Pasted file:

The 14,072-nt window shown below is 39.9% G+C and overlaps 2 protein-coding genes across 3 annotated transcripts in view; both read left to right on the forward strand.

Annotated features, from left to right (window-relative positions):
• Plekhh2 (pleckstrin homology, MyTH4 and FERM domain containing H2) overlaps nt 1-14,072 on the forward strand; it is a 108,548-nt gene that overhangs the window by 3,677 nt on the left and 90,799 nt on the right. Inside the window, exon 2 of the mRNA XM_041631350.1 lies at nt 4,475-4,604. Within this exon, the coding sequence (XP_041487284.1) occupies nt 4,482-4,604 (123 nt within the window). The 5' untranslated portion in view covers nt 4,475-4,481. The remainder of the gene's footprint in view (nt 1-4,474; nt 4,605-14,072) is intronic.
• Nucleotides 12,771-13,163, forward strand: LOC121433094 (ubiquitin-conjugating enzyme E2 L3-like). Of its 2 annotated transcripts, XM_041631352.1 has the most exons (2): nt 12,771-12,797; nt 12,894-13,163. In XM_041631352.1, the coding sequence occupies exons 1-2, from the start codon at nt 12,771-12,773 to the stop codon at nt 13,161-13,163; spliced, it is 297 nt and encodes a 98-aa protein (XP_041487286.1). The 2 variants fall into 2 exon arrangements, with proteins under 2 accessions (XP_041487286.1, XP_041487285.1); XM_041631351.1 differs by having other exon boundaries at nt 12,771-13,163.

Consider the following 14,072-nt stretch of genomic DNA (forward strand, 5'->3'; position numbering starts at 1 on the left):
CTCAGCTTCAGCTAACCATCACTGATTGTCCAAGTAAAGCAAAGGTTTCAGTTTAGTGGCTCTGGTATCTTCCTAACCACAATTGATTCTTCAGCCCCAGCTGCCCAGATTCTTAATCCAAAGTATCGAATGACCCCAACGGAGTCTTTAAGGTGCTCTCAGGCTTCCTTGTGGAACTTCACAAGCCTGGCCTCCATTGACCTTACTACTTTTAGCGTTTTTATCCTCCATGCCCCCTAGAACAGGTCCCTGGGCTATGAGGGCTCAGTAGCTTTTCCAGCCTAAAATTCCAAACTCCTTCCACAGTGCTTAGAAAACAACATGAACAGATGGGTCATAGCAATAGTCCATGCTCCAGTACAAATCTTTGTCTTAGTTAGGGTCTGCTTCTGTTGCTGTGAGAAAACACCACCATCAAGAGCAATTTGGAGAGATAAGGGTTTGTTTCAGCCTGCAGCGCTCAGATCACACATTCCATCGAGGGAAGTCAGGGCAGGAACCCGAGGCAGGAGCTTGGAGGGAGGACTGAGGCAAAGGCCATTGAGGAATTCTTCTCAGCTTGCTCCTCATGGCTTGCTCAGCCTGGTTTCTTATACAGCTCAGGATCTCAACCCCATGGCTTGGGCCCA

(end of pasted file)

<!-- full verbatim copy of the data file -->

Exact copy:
The 14,072-nt window shown below is 39.9% G+C and overlaps 2 protein-coding genes across 3 annotated transcripts in view; both read left to right on the forward strand.

Annotated features, from left to right (window-relative positions):
• Plekhh2 (pleckstrin homology, MyTH4 and FERM domain containing H2) overlaps nt 1-14,072 on the forward strand; it is a 108,548-nt gene that overhangs the window by 3,677 nt on the left and 90,799 nt on the right. Inside the window, exon 2 of the mRNA XM_041631350.1 lies at nt 4,475-4,604. Within this exon, the coding sequence (XP_041487284.1) occupies nt 4,482-4,604 (123 nt within the window). The 5' untranslated portion in view covers nt 4,475-4,481. The remainder of the gene's footprint in view (nt 1-4,474; nt 4,605-14,072) is intronic.
• Nucleotides 12,771-13,163, forward strand: LOC121433094 (ubiquitin-conjugating enzyme E2 L3-like). Of its 2 annotated transcripts, XM_041631352.1 has the most exons (2): nt 12,771-12,797; nt 12,894-13,163. In XM_041631352.1, the coding sequence occupies exons 1-2, from the start codon at nt 12,771-12,773 to the stop codon at nt 13,161-13,163; spliced, it is 297 nt and encodes a 98-aa protein (XP_041487286.1). The 2 variants fall into 2 exon arrangements, with proteins under 2 accessions (XP_041487286.1, XP_041487285.1); XM_041631351.1 differs by having other exon boundaries at nt 12,771-13,163.

Consider the following 14,072-nt stretch of genomic DNA (forward strand, 5'->3'; position numbering starts at 1 on the left):
CTCAGCTTCAGCTAACCATCACTGATTGTCCAAGTAAAGCAAAGGTTTCAGTTTAGTGGCTCTGGTATCTTCCTAACCACAATTGATTCTTCAGCCCCAGCTGCCCAGATTCTTAATCCAAAGTATCGAATGACCCCAACGGAGTCTTTAAGGTGCTCTCAGGCTTCCTTGTGGAACTTCACAAGCCTGGCCTCCATTGACCTTACTACTTTTAGCGTTTTTATCCTCCATGCCCCCTAGAACAGGTCCCTGGGCTATGAGGGCTCAGTAGCTTTTCCAGCCTAAAATTCCAAACTCCTTCCACAGTGCTTAGAAAACAACATGAACAGATGGGTCATAGCAATAGTCCATGCTCCAGTACAAATCTTTGTCTTAGTTAGGGTCTGCTTCTGTTGCTGTGAGAAAACACCACCATCAAGAGCAATTTGGAGAGATAAGGGTTTGTTTCAGCCTGCAGCGCTCAGATCACACATTCCATCGAGGGAAGTCAGGGCAGGAACCCGAGGCAGGAGCTTGGAGGGAGGACTGAGGCAAAGGCCATTGAGGAATTCTTCTCAGCTTGCTCCTCATGGCTTGCTCAGCCTGGTTTCTTATACAGCTCAGGATCTCAACCCCATGGCTTGGGCCCA